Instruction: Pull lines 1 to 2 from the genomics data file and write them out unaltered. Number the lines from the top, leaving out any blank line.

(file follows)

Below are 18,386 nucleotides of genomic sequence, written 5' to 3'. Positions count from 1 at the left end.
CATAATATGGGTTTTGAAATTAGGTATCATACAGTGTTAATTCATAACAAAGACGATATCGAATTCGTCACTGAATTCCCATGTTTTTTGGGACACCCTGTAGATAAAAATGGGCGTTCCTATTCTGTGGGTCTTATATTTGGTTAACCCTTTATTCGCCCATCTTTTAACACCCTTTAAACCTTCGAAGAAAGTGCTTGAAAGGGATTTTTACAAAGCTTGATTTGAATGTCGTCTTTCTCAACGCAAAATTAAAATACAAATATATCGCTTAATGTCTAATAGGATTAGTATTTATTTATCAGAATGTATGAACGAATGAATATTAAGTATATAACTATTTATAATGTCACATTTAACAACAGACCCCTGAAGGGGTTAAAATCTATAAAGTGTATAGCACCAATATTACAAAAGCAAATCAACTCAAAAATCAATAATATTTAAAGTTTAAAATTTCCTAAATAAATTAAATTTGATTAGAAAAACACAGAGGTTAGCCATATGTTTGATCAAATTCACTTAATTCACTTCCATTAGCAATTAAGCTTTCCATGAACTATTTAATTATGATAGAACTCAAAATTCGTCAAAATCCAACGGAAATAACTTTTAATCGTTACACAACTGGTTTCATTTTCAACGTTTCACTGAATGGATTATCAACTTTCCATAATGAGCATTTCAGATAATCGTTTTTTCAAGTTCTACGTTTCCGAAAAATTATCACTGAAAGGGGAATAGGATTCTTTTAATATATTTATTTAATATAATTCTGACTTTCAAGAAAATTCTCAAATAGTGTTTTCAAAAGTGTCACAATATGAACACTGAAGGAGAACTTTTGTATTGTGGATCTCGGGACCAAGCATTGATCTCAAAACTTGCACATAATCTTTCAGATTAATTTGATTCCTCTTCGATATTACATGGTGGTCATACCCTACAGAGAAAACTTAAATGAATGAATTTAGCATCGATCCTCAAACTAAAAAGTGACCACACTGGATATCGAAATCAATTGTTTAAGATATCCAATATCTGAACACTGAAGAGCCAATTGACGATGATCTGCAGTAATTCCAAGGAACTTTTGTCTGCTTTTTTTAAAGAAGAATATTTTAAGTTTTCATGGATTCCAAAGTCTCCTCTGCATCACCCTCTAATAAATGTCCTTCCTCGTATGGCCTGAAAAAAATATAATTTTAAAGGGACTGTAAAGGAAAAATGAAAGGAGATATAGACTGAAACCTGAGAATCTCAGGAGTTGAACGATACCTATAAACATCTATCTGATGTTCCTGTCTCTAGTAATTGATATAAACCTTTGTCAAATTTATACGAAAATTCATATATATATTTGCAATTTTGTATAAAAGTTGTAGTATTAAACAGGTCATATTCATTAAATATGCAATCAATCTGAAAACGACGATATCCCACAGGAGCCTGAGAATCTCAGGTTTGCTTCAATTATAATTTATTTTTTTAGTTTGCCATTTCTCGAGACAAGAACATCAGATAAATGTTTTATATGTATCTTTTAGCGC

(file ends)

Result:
Below are 18,386 nucleotides of genomic sequence, written 5' to 3'. Positions count from 1 at the left end.
CATAATATGGGTTTTGAAATTAGGTATCATACAGTGTTAATTCATAACAAAGACGATATCGAATTCGTCACTGAATTCCCATGTTTTTTGGGACACCCTGTAGATAAAAATGGGCGTTCCTATTCTGTGGGTCTTATATTTGGTTAACCCTTTATTCGCCCATCTTTTAACACCCTTTAAACCTTCGAAGAAAGTGCTTGAAAGGGATTTTTACAAAGCTTGATTTGAATGTCGTCTTTCTCAACGCAAAATTAAAATACAAATATATCGCTTAATGTCTAATAGGATTAGTATTTATTTATCAGAATGTATGAACGAATGAATATTAAGTATATAACTATTTATAATGTCACATTTAACAACAGACCCCTGAAGGGGTTAAAATCTATAAAGTGTATAGCACCAATATTACAAAAGCAAATCAACTCAAAAATCAATAATATTTAAAGTTTAAAATTTCCTAAATAAATTAAATTTGATTAGAAAAACACAGAGGTTAGCCATATGTTTGATCAAATTCACTTAATTCACTTCCATTAGCAATTAAGCTTTCCATGAACTATTTAATTATGATAGAACTCAAAATTCGTCAAAATCCAACGGAAATAACTTTTAATCGTTACACAACTGGTTTCATTTTCAACGTTTCACTGAATGGATTATCAACTTTCCATAATGAGCATTTCAGATAATCGTTTTTTCAAGTTCTACGTTTCCGAAAAATTATCACTGAAAGGGGAATAGGATTCTTTTAATATATTTATTTAATATAATTCTGACTTTCAAGAAAATTCTCAAATAGTGTTTTCAAAAGTGTCACAATATGAACACTGAAGGAGAACTTTTGTATTGTGGATCTCGGGACCAAGCATTGATCTCAAAACTTGCACATAATCTTTCAGATTAATTTGATTCCTCTTCGATATTACATGGTGGTCATACCCTACAGAGAAAACTTAAATGAATGAATTTAGCATCGATCCTCAAACTAAAAAGTGACCACACTGGATATCGAAATCAATTGTTTAAGATATCCAATATCTGAACACTGAAGAGCCAATTGACGATGATCTGCAGTAATTCCAAGGAACTTTTGTCTGCTTTTTTTAAAGAAGAATATTTTAAGTTTTCATGGATTCCAAAGTCTCCTCTGCATCACCCTCTAATAAATGTCCTTCCTCGTATGGCCTGAAAAAAATATAATTTTAAAGGGACTGTAAAGGAAAAATGAAAGGAGATATAGACTGAAACCTGAGAATCTCAGGAGTTGAACGATACCTATAAACATCTATCTGATGTTCCTGTCTCTAGTAATTGATATAAACCTTTGTCAAATTTATACGAAAATTCATATATATATTTGCAATTTTGTATAAAAGTTGTAGTATTAAACAGGTCATATTCATTAAATATGCAATCAATCTGAAAACGACGATATCCCACAGGAGCCTGAGAATCTCAGGTTTGCTTCAATTATAATTTATTTTTTTAGTTTGCCATTTCTCGAGACAAGAACATCAGATAAATGTTTTATATGTATCTTTTAGCGC